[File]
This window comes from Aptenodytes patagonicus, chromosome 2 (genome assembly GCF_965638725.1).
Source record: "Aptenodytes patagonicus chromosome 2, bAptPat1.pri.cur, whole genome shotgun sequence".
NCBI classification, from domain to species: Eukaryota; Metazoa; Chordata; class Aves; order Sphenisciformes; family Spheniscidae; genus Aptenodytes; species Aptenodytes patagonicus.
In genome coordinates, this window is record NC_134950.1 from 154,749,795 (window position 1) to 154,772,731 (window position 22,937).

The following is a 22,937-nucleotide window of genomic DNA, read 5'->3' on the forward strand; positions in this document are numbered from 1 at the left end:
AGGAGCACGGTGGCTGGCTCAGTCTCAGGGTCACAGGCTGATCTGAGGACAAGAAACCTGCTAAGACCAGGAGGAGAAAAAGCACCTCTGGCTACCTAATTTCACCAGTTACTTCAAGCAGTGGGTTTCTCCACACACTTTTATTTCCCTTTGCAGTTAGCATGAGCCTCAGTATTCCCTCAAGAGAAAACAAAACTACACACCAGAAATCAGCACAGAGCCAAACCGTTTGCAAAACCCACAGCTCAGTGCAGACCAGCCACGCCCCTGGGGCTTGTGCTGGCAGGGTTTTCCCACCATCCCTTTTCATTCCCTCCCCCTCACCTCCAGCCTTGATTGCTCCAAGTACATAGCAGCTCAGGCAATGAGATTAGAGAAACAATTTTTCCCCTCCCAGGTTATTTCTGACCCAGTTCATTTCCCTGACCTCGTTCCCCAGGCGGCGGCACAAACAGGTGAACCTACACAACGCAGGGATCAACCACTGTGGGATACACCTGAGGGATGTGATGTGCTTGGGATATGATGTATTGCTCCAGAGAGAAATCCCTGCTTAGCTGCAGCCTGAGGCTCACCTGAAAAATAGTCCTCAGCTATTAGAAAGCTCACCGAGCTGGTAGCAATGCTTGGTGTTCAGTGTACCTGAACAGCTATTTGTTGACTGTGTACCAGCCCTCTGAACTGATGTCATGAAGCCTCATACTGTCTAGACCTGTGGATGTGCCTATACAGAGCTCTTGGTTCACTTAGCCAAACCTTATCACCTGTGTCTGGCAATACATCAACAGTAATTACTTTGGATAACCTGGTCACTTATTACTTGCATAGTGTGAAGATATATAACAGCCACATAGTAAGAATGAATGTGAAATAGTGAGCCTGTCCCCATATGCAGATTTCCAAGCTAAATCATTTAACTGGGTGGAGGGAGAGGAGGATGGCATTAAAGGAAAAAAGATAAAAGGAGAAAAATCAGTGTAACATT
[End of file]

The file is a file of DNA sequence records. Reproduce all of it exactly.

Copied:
This window comes from Aptenodytes patagonicus, chromosome 2 (genome assembly GCF_965638725.1).
Source record: "Aptenodytes patagonicus chromosome 2, bAptPat1.pri.cur, whole genome shotgun sequence".
NCBI classification, from domain to species: Eukaryota; Metazoa; Chordata; class Aves; order Sphenisciformes; family Spheniscidae; genus Aptenodytes; species Aptenodytes patagonicus.
In genome coordinates, this window is record NC_134950.1 from 154,749,795 (window position 1) to 154,772,731 (window position 22,937).

The following is a 22,937-nucleotide window of genomic DNA, read 5'->3' on the forward strand; positions in this document are numbered from 1 at the left end:
AGGAGCACGGTGGCTGGCTCAGTCTCAGGGTCACAGGCTGATCTGAGGACAAGAAACCTGCTAAGACCAGGAGGAGAAAAAGCACCTCTGGCTACCTAATTTCACCAGTTACTTCAAGCAGTGGGTTTCTCCACACACTTTTATTTCCCTTTGCAGTTAGCATGAGCCTCAGTATTCCCTCAAGAGAAAACAAAACTACACACCAGAAATCAGCACAGAGCCAAACCGTTTGCAAAACCCACAGCTCAGTGCAGACCAGCCACGCCCCTGGGGCTTGTGCTGGCAGGGTTTTCCCACCATCCCTTTTCATTCCCTCCCCCTCACCTCCAGCCTTGATTGCTCCAAGTACATAGCAGCTCAGGCAATGAGATTAGAGAAACAATTTTTCCCCTCCCAGGTTATTTCTGACCCAGTTCATTTCCCTGACCTCGTTCCCCAGGCGGCGGCACAAACAGGTGAACCTACACAACGCAGGGATCAACCACTGTGGGATACACCTGAGGGATGTGATGTGCTTGGGATATGATGTATTGCTCCAGAGAGAAATCCCTGCTTAGCTGCAGCCTGAGGCTCACCTGAAAAATAGTCCTCAGCTATTAGAAAGCTCACCGAGCTGGTAGCAATGCTTGGTGTTCAGTGTACCTGAACAGCTATTTGTTGACTGTGTACCAGCCCTCTGAACTGATGTCATGAAGCCTCATACTGTCTAGACCTGTGGATGTGCCTATACAGAGCTCTTGGTTCACTTAGCCAAACCTTATCACCTGTGTCTGGCAATACATCAACAGTAATTACTTTGGATAACCTGGTCACTTATTACTTGCATAGTGTGAAGATATATAACAGCCACATAGTAAGAATGAATGTGAAATAGTGAGCCTGTCCCCATATGCAGATTTCCAAGCTAAATCATTTAACTGGGTGGAGGGAGAGGAGGATGGCATTAAAGGAAAAAAGATAAAAGGAGAAAAATCAGTGTAACATT